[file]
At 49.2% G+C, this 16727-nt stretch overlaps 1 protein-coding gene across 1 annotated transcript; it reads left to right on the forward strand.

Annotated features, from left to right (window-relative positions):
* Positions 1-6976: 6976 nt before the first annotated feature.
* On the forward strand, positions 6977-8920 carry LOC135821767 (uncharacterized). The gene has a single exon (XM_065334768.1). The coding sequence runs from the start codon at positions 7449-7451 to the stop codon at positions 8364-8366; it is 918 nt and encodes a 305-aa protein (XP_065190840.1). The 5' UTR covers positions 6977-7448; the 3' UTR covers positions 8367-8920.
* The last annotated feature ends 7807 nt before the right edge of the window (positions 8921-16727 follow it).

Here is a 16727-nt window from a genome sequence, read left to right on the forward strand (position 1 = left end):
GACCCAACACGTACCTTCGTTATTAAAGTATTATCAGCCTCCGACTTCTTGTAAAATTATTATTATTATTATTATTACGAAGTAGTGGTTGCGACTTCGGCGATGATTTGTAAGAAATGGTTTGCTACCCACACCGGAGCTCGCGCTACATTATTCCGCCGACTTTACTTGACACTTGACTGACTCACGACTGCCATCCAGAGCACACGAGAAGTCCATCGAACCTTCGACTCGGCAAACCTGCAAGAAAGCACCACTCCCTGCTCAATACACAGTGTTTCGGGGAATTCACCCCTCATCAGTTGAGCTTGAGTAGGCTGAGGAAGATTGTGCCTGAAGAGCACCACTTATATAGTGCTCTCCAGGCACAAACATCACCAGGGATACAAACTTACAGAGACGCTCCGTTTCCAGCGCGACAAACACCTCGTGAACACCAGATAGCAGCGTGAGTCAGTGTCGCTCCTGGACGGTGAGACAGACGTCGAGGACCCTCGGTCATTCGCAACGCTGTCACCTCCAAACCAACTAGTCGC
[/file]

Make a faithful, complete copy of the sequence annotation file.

At 49.2% G+C, this 16727-nt stretch overlaps 1 protein-coding gene across 1 annotated transcript; it reads left to right on the forward strand.

Annotated features, from left to right (window-relative positions):
* Positions 1-6976: 6976 nt before the first annotated feature.
* On the forward strand, positions 6977-8920 carry LOC135821767 (uncharacterized). The gene has a single exon (XM_065334768.1). The coding sequence runs from the start codon at positions 7449-7451 to the stop codon at positions 8364-8366; it is 918 nt and encodes a 305-aa protein (XP_065190840.1). The 5' UTR covers positions 6977-7448; the 3' UTR covers positions 8367-8920.
* The last annotated feature ends 7807 nt before the right edge of the window (positions 8921-16727 follow it).

Here is a 16727-nt window from a genome sequence, read left to right on the forward strand (position 1 = left end):
GACCCAACACGTACCTTCGTTATTAAAGTATTATCAGCCTCCGACTTCTTGTAAAATTATTATTATTATTATTATTACGAAGTAGTGGTTGCGACTTCGGCGATGATTTGTAAGAAATGGTTTGCTACCCACACCGGAGCTCGCGCTACATTATTCCGCCGACTTTACTTGACACTTGACTGACTCACGACTGCCATCCAGAGCACACGAGAAGTCCATCGAACCTTCGACTCGGCAAACCTGCAAGAAAGCACCACTCCCTGCTCAATACACAGTGTTTCGGGGAATTCACCCCTCATCAGTTGAGCTTGAGTAGGCTGAGGAAGATTGTGCCTGAAGAGCACCACTTATATAGTGCTCTCCAGGCACAAACATCACCAGGGATACAAACTTACAGAGACGCTCCGTTTCCAGCGCGACAAACACCTCGTGAACACCAGATAGCAGCGTGAGTCAGTGTCGCTCCTGGACGGTGAGACAGACGTCGAGGACCCTCGGTCATTCGCAACGCTGTCACCTCCAAACCAACTAGTCGC